#1 is absolutely important. You can't just take valuable time and money from people to do "testing" that, in my opinion, wouldn't tell you anything anyway. It's insulting to all of the professionals involved, especially when they have a backlog of /real/ cases to get to.

But let's entertain the idea and say that you get the trial to happen, and your innocent person was found guilty, or vice versa. What do you do with this information? It doesn't help you because you know the outcome already, but in real trials, you don't know, a priori, exactly what happened (unless you were a witness to something, but even then). So a court messed up. What do you do? Real cases don't operate on some outside observer knowing, in advance, what's going to happen. It's why trials are, at best, a good faith attempt at figuring out what happened and dispensing justice appropriately. Everyone just tries, to the best of their ability (ostensibly; I'm ignoring things like biases and such), to piece together the truth, and render an appropriate judgement.

> 1. That costs time and money.

False convictions have a gargantuan cost in time, money, and human suffering.

Justice is incredibly important. We need to get it right.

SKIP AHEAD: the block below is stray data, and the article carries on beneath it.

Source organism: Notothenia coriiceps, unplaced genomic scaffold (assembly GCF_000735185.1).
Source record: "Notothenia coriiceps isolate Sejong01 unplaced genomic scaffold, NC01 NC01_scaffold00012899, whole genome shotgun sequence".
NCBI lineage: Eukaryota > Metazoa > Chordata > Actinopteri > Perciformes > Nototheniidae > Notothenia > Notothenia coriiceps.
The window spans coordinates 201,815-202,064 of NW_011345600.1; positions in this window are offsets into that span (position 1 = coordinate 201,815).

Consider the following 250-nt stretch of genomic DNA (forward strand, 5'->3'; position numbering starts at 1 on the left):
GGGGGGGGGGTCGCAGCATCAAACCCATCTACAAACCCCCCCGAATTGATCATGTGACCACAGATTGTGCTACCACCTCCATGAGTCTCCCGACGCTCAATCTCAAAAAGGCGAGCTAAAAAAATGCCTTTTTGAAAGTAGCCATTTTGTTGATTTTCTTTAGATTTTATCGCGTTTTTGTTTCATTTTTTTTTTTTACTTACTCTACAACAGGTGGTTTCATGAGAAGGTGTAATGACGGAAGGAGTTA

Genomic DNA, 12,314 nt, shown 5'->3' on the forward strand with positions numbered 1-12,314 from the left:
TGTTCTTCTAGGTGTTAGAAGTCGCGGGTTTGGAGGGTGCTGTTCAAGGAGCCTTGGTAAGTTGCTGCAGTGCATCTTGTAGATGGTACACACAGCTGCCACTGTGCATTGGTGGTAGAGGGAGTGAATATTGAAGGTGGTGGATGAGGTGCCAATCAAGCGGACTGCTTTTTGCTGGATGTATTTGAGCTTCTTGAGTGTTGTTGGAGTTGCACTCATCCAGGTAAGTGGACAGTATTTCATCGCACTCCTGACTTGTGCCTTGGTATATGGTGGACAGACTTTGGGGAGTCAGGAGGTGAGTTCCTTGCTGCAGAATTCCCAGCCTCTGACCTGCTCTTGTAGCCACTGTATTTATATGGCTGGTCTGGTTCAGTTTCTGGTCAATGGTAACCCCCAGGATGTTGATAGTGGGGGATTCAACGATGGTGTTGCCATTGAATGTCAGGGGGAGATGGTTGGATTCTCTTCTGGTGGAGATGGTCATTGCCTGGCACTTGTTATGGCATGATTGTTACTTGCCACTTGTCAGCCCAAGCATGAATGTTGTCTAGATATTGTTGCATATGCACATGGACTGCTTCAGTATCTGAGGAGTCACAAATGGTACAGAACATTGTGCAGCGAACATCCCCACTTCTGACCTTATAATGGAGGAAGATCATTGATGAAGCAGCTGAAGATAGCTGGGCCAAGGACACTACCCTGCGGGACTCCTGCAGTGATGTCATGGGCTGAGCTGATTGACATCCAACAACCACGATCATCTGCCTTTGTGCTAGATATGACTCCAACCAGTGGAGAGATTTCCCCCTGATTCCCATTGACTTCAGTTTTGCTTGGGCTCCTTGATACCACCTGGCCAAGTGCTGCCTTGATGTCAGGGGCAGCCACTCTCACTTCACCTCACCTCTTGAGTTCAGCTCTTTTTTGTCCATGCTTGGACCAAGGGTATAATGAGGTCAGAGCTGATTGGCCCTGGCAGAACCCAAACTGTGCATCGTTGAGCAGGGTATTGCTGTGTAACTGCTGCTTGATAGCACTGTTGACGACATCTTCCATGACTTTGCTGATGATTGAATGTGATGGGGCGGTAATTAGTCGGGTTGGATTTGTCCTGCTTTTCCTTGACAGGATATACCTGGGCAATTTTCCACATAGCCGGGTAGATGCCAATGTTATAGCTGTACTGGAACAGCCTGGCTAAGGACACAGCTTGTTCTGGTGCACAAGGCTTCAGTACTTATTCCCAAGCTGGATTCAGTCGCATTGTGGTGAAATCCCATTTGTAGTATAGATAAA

I think almost everyone agrees with your generic statement above. I'm not sure this means anyone will agree on where the actual line is.

(Not that I think that money is the reason this doesn't get done).

> #1 is absolutely important. You can't just take valuable time and money from people to do "testing" that, in my opinion, wouldn't tell you anything anyway.

If you used this argument against something like TDD (in which a 15% extra upfront cost is more than paid for by a 60-90% reduction in produced bugs, according to the Nagappan paper), it would fall flat.

If you do it enough times you will get a picture of precision and recall, which IMHO would be an important determinant of effectiveness. See: https://en.wikipedia.org/wiki/Precision_and_recall

You want to do double blind, randomized, strictly controlled testing?

> elipsoid earth theory

Do you actually know this is true? Have you tested this?

You don’t have to bite the donut to know it’s sweet.

I agree. That being said, the reason I tried to choose my words carefully is that, in this instance, I think your point mainly functions as a distraction. I agree that things like witness testimony are sub-par as numerous studies have shown, but that's also an issue wholly separate from the point I was trying to make and I felt like mentioning it would be more of a distraction than a boon with regard to highlighting that there is a difference between being guilty and deserving to be imprisoned and purposely making life needlessly hellish for the inmates.

People seem to be incredibly judgemental and lacking in compassion for people in different circumstances.

There are a lot of people out there who haven't been exposed to drugs who believe that people who take drugs actually deserve to die. Recently in New Zealand several people ended up in hospital after taking dodgy "MDMA", the sheer number of comments on Facebook about how they had it coming, or they deserved it, or how they shouldn't have been admitted into hospital were disgusting.